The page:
Afterwards they allowed me to return home on bail for three months. It was like a grey cloud had been lifted – I was on an electronic curfew, but now I could take my son for walks and bond with him. This was short-lived, though, because then I was sentenced to return to prison.

I was then separated from my son for five weeks. He stayed with my mum while I was in prison, and meanwhile I was applying for him to join me on the Mother and Baby Unit.

My mum took him to see me, but I stopped the visits because it broke my heart. He would cry as they left, and I was an emotional wreck when I had to say goodbye – when I had him in my arms I just didn’t want to let him go.

It was horrible to be apart from my son, and I was thinking of him constantly. I didn’t know what was happening outside, and I was missing key milestones in his life. I missed his first tooth, and I missed when he started babbling and waving his hands around.

I was eventually granted a place in the Mother and Baby Unit, and my son stayed with me for 11 months. I was so happy to have him back, but even then, there was no certainty; you never knew what was going to happen from one day to the next. And as well as me being stuck behind doors, he was too.

In the unit, you’re not allowed to make any decisions for your child, even down to when and what they eat. He was allowed on trips outside the unit once a week, and he attended a nursery inside with the other children, but he missed out on so much.

By the time we left, my son was one. It was quite scary to adjust to motherhood outside of prison, but we have a very close bond.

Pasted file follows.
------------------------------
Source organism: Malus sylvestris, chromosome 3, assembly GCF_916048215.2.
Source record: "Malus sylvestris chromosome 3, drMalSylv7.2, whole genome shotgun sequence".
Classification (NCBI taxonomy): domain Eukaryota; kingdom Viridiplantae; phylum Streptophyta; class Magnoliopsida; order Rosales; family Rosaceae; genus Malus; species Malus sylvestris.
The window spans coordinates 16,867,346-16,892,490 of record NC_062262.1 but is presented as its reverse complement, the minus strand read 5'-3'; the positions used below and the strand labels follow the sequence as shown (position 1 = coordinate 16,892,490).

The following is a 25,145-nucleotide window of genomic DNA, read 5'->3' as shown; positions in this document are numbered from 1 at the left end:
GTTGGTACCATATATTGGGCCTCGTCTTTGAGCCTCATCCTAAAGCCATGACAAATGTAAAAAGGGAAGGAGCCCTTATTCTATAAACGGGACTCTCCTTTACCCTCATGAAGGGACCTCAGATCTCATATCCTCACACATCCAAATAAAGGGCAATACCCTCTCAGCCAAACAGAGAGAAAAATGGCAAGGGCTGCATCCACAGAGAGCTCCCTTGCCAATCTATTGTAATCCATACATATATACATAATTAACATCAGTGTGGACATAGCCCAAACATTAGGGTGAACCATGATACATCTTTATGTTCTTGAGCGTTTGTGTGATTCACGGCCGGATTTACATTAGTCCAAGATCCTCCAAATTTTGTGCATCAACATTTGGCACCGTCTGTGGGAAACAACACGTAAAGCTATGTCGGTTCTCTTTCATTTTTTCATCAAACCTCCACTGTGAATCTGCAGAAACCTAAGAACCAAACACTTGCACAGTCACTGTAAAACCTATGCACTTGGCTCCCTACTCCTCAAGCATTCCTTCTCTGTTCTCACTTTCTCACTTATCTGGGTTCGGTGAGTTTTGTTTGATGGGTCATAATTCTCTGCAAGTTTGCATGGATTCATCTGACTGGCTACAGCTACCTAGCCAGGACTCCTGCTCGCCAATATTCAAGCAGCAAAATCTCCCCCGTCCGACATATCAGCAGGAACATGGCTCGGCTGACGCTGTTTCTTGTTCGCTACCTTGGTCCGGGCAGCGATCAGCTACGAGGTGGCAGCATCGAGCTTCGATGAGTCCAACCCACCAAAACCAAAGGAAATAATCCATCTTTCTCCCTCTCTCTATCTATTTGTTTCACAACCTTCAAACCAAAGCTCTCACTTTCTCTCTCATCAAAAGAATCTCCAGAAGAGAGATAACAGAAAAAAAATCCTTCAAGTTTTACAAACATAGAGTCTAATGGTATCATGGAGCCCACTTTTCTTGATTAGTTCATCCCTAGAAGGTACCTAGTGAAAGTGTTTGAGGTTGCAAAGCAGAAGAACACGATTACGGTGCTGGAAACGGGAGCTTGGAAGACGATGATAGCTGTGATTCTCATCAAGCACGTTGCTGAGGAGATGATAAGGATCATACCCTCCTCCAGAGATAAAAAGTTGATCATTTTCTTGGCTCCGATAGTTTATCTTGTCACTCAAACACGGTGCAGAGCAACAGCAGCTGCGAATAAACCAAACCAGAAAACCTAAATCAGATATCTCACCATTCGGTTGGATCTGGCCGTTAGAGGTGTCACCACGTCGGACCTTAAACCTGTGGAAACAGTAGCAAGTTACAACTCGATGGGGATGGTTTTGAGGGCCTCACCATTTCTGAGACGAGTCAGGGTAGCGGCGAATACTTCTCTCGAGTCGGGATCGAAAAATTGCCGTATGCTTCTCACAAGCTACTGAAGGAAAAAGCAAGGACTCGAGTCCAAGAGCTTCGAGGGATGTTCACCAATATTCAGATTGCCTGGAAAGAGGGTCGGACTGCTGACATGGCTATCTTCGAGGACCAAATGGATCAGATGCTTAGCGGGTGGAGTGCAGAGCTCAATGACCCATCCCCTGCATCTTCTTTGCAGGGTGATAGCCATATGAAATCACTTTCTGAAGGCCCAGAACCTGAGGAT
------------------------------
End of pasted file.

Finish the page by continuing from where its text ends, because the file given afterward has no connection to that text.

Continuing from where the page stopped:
He’s now six, but even now I can see the long-term effects of his time there. He clung to me when he came home, and he didn’t really have a bond with anyone else – including his dad. Even now, he struggles to make friends easily.

In the unit he’d spent so little time outside, so when we went home and I’d walk him down the road he’d get upset by the noise. To this day, he doesn’t like a lot of noise.

The whole experience was traumatic; not just for me, but him too. Prison isn’t a safe place to be when you’re pregnant or bringing up your child, but you’re caught in a Catch-22: do you part with your child and not have that bond, or do you bring them up with you in the unit?

The best way to deal with this problem is to give pregnant women community sentences, rather than sending them to prison – that’s why I’m campaigning to stop this from happening.

As told to Claudia Rowan

*Name has been changed.

A campaign launched today is calling for an end to prison sentencing for pregnant women and new mothers in the UK, following the results of an investigation into the death of a baby in a cell at Bronzefield prison in 2019. The Prisons and Probation Ombudsman found that the newborn baby died after its teenage mother was left alone without medical help.

Level Up, Birth Companions, and Women in Prison are petitioning for a new statutory duty for judges to consider pregnancy when sentencing.